Type: Lesson Plan

Florida's First Engineers-An Engineering Design Challenge:

This Engineering Design Challenge is intended to introduce students to Native Floridians, their basic needs, and the challenges they faced in Florida's environment. Students will be designing and constructing a tool out of Florida native materials (items found in Florida's environment) that could meet one of the basic needs of humans. They will be discussing whether Native Floridians were engineers based on their ability to construct tools and shelters out of native materials in order to solve problems.

Type: Lesson Plan

Honey Bee Human--an Engineering Design Challenge:

This Engineering Design Challenge is intended to help students apply the concepts of pollination from SC.4.L.16.1 as they design an apparatus that will pollinate a field. It is not intended as an initial introduction to this benchmark.

In this Engineering Design Challenge, students will make a 2-dimensional model (a graphic illustration) rather than build a prototype.

Type: Lesson Plan

The Day Jimmy's Boa Ate the Wash: Using stories to formulate a Narrative:

In this lesson, students will create their own original narrative that mimics the story The Day Jimmy's Boa Ate the Wash by Trinka Hakes Noble. This lesson allows time for students to practice writing the narrative with teacher support as a whole class and with teacher support in small groups before writing a narrative on their own.

Type: Lesson Plan

To Flow or Blow: Which One is Best for Here?:

In this lesson, 4th grade students will use web-based articles and maps to look at current and potential air (wind) and water (hydro)power plants for their, or a teacher-given, local area. Students will present an argument for which type of renewable energy plant they believe would be best citing evidence from text(s) and/or map(s). Students may work and/or write in groups or individually. Access points are included for this lesson.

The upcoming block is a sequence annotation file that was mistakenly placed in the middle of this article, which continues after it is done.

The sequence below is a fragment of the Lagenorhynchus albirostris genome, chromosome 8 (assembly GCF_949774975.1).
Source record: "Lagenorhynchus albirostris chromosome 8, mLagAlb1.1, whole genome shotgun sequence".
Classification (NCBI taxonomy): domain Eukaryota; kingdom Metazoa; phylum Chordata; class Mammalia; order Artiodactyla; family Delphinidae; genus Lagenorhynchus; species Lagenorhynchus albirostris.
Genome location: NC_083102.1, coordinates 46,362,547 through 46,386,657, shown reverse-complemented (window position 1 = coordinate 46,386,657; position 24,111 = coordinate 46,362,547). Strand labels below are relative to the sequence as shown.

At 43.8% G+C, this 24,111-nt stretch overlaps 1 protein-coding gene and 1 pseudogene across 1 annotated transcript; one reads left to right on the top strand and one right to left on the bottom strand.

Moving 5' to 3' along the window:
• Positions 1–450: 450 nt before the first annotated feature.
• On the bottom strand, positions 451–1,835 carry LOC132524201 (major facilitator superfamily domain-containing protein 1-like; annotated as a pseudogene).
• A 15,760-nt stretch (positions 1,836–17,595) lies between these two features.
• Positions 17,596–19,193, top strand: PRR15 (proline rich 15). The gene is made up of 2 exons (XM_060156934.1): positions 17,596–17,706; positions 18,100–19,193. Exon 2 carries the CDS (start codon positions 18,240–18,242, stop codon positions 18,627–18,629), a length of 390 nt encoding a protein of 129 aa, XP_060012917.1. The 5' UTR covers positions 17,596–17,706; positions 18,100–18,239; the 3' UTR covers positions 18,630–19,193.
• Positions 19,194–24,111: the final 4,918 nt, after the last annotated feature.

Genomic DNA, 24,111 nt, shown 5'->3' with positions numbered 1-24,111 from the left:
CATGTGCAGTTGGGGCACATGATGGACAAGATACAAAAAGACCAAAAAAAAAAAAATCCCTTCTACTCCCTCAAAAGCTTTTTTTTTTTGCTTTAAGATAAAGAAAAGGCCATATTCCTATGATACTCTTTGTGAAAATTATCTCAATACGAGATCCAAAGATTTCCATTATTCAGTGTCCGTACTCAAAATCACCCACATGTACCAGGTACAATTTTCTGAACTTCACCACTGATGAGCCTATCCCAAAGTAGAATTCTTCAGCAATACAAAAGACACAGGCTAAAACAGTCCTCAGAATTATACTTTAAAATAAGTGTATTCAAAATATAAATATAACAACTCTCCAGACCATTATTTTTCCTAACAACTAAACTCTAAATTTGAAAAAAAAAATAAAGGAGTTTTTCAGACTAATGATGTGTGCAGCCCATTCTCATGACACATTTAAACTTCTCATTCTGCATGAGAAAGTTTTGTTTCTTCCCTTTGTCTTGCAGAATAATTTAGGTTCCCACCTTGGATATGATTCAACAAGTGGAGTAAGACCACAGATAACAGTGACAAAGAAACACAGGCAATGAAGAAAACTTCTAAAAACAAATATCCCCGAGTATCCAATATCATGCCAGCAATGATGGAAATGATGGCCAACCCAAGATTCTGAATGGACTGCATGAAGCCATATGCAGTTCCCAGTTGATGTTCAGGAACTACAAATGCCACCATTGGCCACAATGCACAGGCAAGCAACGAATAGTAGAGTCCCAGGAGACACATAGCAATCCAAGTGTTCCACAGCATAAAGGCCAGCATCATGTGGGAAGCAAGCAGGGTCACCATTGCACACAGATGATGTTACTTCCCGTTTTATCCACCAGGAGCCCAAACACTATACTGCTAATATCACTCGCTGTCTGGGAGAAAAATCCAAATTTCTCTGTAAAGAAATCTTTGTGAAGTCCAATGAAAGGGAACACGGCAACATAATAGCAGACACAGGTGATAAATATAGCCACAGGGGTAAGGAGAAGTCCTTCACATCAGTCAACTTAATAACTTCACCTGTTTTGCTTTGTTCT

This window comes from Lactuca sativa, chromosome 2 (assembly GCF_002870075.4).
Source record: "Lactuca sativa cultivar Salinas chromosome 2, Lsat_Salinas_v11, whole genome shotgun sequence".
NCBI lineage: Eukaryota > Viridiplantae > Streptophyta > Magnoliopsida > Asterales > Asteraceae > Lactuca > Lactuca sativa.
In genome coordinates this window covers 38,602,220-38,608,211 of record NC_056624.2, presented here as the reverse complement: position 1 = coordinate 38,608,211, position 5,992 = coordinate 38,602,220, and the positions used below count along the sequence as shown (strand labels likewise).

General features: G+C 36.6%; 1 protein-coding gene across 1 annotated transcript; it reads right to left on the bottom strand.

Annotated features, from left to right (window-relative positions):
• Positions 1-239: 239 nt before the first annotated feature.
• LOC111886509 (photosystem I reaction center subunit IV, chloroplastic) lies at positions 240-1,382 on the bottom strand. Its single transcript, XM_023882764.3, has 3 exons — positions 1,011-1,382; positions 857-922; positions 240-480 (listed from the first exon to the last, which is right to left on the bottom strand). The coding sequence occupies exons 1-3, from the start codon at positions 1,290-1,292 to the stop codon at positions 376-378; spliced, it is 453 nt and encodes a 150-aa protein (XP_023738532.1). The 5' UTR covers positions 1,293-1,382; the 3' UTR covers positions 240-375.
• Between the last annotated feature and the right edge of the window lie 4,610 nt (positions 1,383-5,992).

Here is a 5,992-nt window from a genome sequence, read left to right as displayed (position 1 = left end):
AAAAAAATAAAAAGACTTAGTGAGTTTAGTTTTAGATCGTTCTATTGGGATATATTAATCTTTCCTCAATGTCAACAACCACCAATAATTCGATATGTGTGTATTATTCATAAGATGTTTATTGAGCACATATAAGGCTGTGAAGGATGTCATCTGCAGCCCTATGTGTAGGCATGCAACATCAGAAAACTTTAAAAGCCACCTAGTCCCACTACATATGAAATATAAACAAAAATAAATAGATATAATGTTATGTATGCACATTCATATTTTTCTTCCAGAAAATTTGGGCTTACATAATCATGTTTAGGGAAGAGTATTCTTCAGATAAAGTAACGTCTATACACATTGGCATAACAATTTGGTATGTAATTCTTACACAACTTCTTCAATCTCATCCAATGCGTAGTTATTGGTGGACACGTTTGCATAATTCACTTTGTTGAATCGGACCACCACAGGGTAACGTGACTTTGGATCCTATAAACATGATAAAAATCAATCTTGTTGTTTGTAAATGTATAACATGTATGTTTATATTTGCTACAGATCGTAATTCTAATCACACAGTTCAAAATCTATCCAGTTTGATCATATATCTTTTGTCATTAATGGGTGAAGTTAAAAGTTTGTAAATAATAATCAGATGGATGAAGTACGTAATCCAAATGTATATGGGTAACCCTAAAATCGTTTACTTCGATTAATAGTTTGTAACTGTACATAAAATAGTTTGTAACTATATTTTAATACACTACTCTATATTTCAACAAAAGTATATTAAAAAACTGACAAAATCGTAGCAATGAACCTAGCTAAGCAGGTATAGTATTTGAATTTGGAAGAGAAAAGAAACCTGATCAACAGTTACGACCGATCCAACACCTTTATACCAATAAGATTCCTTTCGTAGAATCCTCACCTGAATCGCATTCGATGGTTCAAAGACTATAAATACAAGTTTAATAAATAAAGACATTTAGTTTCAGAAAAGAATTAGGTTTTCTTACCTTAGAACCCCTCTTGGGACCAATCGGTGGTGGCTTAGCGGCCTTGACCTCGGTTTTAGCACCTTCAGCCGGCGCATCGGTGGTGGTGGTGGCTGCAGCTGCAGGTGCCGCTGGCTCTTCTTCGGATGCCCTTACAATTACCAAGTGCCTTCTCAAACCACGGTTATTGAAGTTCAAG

Type: Lesson Plan

Teaching Idea

Wildlife Reserve-SeaWorld Classroom Activity:

In this activity, the students will design a protected environment for an endangered animal that encourages the animal's natural behaviors and meets its physical requirements. Students will explain to their classmates why the protected environment is essential for the endangered animal.

Type: Teaching Idea

Student Resources

Vetted resources students can use to learn the concepts and skills in this topic.

Parent Resources

Vetted resources caregivers can use to help students learn the concepts and skills in this topic.

Teaching Idea

Wildlife Reserve-SeaWorld Classroom Activity:

In this activity, the students will design a protected environment for an endangered animal that encourages the animal's natural behaviors and meets its physical requirements. Students will explain to their classmates why the protected environment is essential for the endangered animal.

Type: Teaching Idea